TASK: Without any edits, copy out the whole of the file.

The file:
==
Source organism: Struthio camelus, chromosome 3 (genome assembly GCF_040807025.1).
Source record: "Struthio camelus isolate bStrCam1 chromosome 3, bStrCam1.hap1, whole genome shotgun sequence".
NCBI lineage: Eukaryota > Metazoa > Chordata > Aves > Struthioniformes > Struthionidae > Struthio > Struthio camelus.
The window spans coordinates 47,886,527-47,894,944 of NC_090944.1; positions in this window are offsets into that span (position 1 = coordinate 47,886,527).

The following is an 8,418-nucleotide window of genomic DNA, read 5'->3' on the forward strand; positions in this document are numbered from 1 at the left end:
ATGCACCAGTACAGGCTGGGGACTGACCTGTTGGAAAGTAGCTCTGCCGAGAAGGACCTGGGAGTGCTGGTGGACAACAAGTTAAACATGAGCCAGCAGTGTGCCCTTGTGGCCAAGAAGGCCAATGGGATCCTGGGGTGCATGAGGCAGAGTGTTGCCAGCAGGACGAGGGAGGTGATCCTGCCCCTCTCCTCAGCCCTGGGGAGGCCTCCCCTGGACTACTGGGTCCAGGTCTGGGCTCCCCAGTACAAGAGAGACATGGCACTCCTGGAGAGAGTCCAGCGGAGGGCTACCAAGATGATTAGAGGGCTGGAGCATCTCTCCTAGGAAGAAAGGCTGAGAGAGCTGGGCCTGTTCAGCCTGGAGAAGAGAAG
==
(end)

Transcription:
Source organism: Struthio camelus, chromosome 3 (genome assembly GCF_040807025.1).
Source record: "Struthio camelus isolate bStrCam1 chromosome 3, bStrCam1.hap1, whole genome shotgun sequence".
NCBI lineage: Eukaryota > Metazoa > Chordata > Aves > Struthioniformes > Struthionidae > Struthio > Struthio camelus.
The window spans coordinates 47,886,527-47,894,944 of NC_090944.1; positions in this window are offsets into that span (position 1 = coordinate 47,886,527).

The following is an 8,418-nucleotide window of genomic DNA, read 5'->3' on the forward strand; positions in this document are numbered from 1 at the left end:
ATGCACCAGTACAGGCTGGGGACTGACCTGTTGGAAAGTAGCTCTGCCGAGAAGGACCTGGGAGTGCTGGTGGACAACAAGTTAAACATGAGCCAGCAGTGTGCCCTTGTGGCCAAGAAGGCCAATGGGATCCTGGGGTGCATGAGGCAGAGTGTTGCCAGCAGGACGAGGGAGGTGATCCTGCCCCTCTCCTCAGCCCTGGGGAGGCCTCCCCTGGACTACTGGGTCCAGGTCTGGGCTCCCCAGTACAAGAGAGACATGGCACTCCTGGAGAGAGTCCAGCGGAGGGCTACCAAGATGATTAGAGGGCTGGAGCATCTCTCCTAGGAAGAAAGGCTGAGAGAGCTGGGCCTGTTCAGCCTGGAGAAGAGAAG